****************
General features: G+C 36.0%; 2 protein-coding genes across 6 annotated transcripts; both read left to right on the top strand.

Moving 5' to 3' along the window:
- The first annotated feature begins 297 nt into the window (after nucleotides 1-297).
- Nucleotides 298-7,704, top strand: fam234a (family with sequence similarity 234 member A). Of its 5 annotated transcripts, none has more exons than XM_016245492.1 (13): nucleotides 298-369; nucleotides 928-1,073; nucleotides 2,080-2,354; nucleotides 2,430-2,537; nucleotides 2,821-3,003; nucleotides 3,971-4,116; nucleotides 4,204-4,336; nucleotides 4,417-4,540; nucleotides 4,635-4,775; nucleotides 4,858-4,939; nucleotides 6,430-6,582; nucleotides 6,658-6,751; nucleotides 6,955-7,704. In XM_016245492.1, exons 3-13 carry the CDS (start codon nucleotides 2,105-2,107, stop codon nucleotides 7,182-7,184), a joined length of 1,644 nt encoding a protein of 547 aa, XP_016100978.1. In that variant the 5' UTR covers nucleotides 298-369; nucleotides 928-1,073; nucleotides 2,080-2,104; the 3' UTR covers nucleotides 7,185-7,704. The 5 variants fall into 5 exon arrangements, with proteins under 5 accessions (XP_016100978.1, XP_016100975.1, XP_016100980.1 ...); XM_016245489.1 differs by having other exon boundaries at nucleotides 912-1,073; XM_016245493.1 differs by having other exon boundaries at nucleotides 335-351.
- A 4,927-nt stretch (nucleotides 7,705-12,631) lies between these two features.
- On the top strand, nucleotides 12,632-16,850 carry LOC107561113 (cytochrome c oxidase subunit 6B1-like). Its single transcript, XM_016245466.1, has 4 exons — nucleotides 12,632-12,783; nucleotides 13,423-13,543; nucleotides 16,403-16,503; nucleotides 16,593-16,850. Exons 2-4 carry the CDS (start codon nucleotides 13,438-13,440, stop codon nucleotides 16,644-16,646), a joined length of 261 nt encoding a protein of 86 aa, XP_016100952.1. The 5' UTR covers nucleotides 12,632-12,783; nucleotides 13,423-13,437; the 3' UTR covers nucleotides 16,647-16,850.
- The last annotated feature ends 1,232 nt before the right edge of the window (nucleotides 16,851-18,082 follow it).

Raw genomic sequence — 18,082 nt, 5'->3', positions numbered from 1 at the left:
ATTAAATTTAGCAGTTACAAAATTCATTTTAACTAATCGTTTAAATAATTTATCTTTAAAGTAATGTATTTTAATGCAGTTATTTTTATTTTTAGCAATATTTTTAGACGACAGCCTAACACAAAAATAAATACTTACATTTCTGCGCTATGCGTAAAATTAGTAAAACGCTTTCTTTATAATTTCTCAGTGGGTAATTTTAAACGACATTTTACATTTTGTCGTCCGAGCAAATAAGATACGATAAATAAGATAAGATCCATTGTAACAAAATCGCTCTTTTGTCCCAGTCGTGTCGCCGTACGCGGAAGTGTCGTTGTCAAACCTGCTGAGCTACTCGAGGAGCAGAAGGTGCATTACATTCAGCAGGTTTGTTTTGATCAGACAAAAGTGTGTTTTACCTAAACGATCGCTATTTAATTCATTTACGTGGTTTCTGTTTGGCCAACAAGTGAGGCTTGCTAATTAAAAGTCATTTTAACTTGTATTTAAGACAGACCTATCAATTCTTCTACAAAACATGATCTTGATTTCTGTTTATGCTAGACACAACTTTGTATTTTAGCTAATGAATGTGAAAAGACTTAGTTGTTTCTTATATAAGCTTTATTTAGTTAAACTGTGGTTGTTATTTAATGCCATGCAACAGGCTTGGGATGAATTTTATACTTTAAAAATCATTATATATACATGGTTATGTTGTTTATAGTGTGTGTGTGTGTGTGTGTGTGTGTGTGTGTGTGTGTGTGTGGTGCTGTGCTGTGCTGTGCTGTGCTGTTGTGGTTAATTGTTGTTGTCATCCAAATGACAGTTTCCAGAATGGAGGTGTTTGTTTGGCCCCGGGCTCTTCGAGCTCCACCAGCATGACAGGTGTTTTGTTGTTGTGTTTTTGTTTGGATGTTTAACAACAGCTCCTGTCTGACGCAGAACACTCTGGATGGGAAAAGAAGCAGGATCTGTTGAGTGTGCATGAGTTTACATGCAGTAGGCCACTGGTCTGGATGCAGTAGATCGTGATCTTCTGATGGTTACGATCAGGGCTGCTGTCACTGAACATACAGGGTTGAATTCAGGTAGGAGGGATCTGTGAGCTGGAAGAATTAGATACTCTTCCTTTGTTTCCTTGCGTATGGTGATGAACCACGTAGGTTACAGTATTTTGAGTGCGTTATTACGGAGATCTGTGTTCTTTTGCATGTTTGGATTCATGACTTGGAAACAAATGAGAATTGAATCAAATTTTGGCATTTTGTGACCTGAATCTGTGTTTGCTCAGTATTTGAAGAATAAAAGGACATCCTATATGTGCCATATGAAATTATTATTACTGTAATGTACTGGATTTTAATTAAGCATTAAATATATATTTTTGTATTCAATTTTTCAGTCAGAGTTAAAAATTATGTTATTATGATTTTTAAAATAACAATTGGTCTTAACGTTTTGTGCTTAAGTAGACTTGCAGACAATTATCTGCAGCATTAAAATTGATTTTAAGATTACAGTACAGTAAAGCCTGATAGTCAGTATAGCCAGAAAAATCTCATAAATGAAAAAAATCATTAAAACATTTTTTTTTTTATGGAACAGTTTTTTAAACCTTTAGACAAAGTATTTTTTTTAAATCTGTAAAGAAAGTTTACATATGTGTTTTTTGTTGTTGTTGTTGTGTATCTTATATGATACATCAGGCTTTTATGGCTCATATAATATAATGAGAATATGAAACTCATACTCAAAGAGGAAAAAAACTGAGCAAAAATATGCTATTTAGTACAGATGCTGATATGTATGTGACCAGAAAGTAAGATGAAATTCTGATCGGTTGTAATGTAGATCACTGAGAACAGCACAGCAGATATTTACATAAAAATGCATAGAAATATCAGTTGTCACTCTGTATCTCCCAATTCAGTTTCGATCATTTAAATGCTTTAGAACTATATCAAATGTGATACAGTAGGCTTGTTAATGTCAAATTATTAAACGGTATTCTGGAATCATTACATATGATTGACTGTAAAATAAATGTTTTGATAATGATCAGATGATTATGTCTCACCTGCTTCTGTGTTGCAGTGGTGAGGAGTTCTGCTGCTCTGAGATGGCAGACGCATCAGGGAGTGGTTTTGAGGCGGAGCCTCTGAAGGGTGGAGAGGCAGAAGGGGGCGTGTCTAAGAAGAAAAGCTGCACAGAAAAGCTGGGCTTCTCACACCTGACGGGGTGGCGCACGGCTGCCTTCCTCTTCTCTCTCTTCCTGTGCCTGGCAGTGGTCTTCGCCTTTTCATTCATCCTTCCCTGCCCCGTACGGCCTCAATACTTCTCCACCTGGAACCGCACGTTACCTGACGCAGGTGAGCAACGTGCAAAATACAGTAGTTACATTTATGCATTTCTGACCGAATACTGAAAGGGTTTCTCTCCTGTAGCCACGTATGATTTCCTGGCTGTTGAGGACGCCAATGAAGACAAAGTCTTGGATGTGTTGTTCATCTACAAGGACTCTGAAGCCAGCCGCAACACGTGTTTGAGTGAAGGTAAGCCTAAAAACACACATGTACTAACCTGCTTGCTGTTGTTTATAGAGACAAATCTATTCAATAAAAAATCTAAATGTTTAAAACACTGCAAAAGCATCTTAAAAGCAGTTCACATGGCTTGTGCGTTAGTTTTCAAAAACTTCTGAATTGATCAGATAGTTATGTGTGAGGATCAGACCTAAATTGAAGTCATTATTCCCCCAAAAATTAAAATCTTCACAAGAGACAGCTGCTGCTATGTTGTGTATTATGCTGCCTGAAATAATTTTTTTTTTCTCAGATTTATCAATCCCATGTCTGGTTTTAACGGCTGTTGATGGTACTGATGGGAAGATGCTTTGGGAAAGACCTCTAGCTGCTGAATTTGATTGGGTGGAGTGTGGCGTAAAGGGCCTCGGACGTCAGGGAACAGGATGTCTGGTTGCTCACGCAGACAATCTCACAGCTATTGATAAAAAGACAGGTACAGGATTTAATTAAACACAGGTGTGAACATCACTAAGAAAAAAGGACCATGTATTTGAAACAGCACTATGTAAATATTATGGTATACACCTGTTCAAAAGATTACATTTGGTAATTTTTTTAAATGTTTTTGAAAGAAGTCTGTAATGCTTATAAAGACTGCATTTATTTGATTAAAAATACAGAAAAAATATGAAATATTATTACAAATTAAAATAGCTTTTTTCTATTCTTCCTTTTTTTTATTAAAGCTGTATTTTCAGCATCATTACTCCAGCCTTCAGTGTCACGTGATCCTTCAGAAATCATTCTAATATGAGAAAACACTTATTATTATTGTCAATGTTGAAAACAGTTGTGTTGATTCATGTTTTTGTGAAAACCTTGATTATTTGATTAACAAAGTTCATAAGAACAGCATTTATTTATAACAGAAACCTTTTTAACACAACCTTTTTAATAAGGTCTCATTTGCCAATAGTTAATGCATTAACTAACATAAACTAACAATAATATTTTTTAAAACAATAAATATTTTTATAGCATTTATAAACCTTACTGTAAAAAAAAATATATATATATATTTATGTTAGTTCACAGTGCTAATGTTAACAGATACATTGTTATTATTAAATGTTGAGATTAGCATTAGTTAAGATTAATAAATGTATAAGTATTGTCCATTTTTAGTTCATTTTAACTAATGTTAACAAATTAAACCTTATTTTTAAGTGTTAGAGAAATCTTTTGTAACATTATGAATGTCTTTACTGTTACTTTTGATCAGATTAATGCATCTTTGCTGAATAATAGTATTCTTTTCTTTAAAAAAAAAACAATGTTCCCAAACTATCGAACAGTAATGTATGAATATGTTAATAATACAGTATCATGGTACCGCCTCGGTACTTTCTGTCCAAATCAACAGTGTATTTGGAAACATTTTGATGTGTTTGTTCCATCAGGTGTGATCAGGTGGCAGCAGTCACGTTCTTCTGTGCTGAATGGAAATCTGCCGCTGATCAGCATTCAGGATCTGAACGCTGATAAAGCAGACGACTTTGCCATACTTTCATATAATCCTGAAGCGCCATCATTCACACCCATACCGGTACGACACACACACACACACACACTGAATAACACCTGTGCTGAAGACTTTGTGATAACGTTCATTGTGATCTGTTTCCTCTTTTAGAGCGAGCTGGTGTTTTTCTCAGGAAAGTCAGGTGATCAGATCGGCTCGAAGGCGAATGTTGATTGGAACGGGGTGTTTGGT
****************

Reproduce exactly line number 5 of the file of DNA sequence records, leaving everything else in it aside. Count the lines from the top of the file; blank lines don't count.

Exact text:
- A 4,927-nt stretch (nucleotides 7,705-12,631) lies between these two features.